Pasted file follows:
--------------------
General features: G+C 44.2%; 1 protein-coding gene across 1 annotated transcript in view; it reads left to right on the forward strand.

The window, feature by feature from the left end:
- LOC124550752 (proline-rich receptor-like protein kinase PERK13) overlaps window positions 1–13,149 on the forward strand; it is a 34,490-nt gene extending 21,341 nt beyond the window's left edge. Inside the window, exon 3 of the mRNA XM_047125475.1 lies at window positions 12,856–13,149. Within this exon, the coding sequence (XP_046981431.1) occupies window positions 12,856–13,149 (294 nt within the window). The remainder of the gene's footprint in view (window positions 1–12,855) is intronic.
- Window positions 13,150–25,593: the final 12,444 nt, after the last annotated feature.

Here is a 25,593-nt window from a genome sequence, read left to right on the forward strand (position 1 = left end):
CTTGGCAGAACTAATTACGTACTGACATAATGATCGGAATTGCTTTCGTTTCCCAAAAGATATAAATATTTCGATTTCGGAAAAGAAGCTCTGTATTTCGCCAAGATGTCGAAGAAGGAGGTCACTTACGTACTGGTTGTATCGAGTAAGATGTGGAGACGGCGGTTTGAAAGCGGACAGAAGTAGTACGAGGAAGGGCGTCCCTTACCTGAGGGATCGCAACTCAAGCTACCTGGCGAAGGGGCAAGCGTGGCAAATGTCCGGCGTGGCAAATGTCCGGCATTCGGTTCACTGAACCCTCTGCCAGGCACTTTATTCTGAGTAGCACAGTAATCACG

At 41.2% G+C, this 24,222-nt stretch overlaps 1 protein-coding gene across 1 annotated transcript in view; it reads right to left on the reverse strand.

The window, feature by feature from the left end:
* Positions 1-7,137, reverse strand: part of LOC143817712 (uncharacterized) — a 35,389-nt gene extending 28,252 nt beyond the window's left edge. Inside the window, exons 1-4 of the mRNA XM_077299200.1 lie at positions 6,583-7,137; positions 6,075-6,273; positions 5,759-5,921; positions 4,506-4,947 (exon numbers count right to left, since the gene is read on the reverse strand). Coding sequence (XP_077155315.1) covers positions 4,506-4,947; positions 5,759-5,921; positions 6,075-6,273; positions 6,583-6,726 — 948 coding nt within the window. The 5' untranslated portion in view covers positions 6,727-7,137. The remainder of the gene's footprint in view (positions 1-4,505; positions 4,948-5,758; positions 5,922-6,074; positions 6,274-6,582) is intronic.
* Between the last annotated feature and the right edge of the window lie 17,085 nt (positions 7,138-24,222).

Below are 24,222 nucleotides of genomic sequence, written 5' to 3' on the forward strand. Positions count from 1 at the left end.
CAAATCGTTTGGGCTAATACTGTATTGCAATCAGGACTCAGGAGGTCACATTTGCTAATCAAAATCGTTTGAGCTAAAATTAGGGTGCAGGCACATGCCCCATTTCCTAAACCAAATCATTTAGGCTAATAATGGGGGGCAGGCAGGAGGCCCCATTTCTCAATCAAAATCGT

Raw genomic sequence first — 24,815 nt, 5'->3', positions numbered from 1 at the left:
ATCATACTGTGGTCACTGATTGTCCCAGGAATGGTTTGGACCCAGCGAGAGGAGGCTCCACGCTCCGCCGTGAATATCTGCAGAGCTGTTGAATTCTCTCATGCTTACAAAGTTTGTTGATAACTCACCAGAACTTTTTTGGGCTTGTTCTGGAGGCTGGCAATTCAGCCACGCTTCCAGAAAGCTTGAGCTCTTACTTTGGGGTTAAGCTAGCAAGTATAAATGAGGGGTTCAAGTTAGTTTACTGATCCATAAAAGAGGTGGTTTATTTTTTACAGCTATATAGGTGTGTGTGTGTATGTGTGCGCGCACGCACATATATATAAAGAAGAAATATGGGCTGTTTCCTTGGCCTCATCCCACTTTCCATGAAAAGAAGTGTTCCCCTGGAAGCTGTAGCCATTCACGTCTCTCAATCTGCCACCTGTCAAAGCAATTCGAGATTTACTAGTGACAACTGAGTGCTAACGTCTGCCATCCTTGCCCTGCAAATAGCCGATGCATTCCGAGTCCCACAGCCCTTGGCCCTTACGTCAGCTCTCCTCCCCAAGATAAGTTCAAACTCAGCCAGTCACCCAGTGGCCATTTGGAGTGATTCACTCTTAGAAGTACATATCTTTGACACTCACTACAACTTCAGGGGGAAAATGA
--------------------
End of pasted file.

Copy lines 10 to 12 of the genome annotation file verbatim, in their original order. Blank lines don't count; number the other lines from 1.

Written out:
* Between the last annotated feature and the right edge of the window lie 17,085 nt (positions 7,138-24,222).

Below are 24,222 nucleotides of genomic sequence, written 5' to 3' on the forward strand. Positions count from 1 at the left end.
CAAATCGTTTGGGCTAATACTGTATTGCAATCAGGACTCAGGAGGTCACATTTGCTAATCAAAATCGTTTGAGCTAAAATTAGGGTGCAGGCACATGCCCCATTTCCTAAACCAAATCATTTAGGCTAATAATGGGGGGCAGGCAGGAGGCCCCATTTCTCAATCAAAATCGT